Saturday, August 29, 2009

Iced tea for the end of summer



Summer is almost over, and this summer we enjoyed our iced tea out on the gazebo. We bought the Ball jar dispenser earlier this summer from Victorian Trading Company. It holds a gallon of lemonade or iced tea, and since the lid fits nice and tight, it's great for keeping our cold beverages safely in the fridge.

Next weekend is Labor Day already. As much as I love my garden, it's good to have a winter break from it all. Mowing grass and pulling weeds will give way to shoveling snow. Winters here can be brutal. So when the leaves start to fall, we'll gather them up to use as a bed of protective mulch for the flowers.

But for now, I'll enjoy my iced tea while I can!

Thursday, August 27, 2009

Topsy Turvy — A great Victorian film


I love to watch any film or documentary that deals with the Victorian era. The more historically accurate the details, the better.

One of my favorite films is "Topsy-Turvy." It tells the story of Gilbert & Sullivan during the time they were writing "The Mikado." Gilbert & Sullivan were masters of Victorian theatre. I really enjoy Gilbert & Sullivan operettas. They are so brilliantly witty, and I can just imagine the Victorians laughing at the same lines!

It's been ten years since this film was released, but a great story never gets old. The costumes and sets are amazing in their historical accuracy. The Japanese culture was something new and exciting for Great Britain, and it influenced almost all the Victorian arts beginning in the 1860s. The Americanized versions of Eastlake and Aesthetic furniture, hardware, and the decorative arts certainly have an Asian influence.

This movie lets us understand how those influences were introduced into Western society, and how intrigued the Victorians were with all things exotic. I recommend this movie for all lovers of Victoriana!

Related links:

Tuesday, August 25, 2009

My Cats, Penny and Phoebe


Meet our two cats, Penny & Phoebe. I think all proper Victorian houses should have a cat or two! I think they know how pretty they look, especially when they sit on the golden oak sideboard...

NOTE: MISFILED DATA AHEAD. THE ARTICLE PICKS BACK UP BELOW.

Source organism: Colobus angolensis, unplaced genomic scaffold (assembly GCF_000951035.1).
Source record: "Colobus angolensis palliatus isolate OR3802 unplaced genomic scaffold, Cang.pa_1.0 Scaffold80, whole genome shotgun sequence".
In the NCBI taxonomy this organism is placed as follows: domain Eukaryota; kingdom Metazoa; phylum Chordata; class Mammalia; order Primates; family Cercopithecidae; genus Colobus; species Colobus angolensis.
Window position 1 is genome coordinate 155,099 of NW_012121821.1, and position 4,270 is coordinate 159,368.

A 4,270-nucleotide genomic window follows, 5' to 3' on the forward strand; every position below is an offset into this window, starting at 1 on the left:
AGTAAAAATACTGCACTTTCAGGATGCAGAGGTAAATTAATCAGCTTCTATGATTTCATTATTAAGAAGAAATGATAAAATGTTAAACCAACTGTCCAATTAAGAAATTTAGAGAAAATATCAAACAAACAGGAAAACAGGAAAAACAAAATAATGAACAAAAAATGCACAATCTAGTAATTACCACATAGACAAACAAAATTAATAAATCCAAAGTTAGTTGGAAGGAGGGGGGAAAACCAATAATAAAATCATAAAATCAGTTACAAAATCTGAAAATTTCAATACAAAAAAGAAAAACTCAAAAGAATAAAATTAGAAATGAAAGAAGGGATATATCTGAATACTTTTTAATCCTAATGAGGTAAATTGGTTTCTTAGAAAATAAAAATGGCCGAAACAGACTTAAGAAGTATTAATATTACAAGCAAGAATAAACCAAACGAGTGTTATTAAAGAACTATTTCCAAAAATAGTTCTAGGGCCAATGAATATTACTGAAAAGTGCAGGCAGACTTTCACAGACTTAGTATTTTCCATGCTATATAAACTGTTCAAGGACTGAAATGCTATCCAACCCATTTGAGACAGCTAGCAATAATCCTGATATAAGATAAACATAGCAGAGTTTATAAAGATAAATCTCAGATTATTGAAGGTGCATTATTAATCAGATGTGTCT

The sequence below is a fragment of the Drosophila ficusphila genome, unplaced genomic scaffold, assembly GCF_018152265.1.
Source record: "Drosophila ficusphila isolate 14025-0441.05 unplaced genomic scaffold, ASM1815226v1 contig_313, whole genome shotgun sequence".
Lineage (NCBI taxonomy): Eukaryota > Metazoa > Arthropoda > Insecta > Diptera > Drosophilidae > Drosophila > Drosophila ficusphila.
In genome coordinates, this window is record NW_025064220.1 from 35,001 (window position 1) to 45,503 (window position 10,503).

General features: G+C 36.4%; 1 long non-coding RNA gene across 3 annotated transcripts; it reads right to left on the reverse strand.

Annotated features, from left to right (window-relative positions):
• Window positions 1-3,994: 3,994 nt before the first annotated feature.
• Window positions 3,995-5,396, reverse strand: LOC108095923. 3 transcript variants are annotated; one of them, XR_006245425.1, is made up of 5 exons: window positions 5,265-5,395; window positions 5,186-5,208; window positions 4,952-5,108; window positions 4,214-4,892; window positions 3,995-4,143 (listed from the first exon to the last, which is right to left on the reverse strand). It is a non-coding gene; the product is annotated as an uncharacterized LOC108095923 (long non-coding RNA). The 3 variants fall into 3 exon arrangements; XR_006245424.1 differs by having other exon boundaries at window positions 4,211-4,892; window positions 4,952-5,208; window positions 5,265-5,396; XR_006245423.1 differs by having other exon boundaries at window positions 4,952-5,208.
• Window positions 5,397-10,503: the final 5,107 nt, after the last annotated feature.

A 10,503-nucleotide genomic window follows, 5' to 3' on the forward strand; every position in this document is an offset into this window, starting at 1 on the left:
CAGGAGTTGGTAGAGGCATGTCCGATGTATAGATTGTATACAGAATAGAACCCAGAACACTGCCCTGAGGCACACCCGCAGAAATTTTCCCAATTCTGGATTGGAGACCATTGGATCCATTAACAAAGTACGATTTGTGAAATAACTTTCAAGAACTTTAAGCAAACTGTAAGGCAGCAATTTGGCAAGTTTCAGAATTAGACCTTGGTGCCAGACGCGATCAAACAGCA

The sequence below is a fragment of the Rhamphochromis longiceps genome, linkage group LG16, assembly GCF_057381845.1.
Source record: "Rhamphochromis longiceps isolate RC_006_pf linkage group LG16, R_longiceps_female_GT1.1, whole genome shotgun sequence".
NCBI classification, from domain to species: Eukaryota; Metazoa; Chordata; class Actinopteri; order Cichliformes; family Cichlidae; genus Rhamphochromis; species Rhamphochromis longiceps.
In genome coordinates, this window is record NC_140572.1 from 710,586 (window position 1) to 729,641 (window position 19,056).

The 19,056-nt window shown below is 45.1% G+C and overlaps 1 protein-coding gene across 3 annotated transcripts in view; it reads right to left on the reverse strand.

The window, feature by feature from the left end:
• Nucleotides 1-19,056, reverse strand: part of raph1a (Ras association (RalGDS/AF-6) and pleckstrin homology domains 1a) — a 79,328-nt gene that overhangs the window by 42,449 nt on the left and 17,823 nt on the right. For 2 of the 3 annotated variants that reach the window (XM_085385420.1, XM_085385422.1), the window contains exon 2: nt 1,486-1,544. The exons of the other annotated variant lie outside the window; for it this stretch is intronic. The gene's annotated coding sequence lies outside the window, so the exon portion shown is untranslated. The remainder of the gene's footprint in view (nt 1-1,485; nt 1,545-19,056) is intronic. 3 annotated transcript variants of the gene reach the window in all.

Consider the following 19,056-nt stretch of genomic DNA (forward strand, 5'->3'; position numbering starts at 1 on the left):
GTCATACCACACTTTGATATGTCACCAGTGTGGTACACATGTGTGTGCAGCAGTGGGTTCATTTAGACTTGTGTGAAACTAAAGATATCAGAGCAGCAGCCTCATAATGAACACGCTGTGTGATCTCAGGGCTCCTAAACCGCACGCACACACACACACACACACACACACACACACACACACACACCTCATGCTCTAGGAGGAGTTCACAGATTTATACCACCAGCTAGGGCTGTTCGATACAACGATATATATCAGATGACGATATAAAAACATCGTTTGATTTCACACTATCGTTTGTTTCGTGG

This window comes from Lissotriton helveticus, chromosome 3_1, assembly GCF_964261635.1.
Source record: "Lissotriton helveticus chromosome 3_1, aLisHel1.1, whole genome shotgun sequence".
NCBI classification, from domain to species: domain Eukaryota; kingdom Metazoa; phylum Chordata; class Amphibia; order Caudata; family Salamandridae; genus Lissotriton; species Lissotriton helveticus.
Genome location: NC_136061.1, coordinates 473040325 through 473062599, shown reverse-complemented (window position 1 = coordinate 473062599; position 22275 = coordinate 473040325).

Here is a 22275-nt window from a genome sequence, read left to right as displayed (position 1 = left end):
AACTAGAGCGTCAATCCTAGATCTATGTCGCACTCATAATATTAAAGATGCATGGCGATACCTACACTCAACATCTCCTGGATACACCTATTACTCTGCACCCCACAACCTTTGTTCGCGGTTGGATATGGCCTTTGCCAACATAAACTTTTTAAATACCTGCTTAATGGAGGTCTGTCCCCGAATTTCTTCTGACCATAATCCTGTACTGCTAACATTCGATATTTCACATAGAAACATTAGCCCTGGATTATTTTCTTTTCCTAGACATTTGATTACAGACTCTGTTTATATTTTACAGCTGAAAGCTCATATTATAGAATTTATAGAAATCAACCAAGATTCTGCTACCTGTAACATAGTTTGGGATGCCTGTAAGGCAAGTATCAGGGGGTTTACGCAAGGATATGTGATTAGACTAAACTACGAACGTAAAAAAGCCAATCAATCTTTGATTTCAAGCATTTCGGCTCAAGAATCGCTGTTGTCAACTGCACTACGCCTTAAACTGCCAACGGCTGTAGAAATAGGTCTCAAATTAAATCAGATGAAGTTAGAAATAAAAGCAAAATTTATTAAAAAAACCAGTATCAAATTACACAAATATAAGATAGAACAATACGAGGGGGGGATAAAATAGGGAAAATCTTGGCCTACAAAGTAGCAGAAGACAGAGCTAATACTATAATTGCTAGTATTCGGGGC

the Eastlake chair...

or as the center of attention on the center table!

They are really sweet to each other. I collect photographs, drawings, and other Victorian cat related items too. Maybe I'll round some of them up and post them soon!

Sunday, August 23, 2009

Sandwich Antiques Market


Today I went to the Sandwich Antiques Market in Sandwich, Illinois to look at the antiques. I didn't have anything in mind to buy. I was sad to see that there were considerably fewer dealers there than ever before. I talked to one dealer, who told me she thought a variety of factors were the cause of the antiques fairs getting smaller. One was, of course, eBay. Another factor was the economy. And then she said that she's noticed that the younger generation is just not as interested in these kinds of antiques.

I remember antiquing back in the 80's. It was really popular back then! There were antique stores everywhere, and the fairs were really crowded.

I didn't buy any antiques today, but I saw some great things. I have bought many things in recent years on eBay, when I knew exactly what I was looking for, and searched until I found it. It's easy to browse through thousands of things in a few hours at an antiques fair. It's not as easy on the internet. When you're at the fairs, you'll see things you would never have thought to look for while on the internet. And you can stop for an ice cream cone or a fresh-squeezed lemonade!

Saturday, August 15, 2009

Purple Coneflowers & Black-eyed Susans

Just thought I'd share some pictures from my garden today. My Echinacea purpurea (Purple Coneflower) and my Rudbeckia 'Goldsturm' (Black-eyed Susans) are in full bloom! They do really well in my yard, so I have let them spread. Both plants do best without too much water, which is good, since we've been having very hot, dry weather all week. The purple plant in the background is Agastache foeniculum (Anise Hyssop). I got that one free at a local nursery last year, never thinking it would do so well. And when you rub the leaves between your fingers, it smells like licorice!

Broken Leaf Design & Victorian Hardware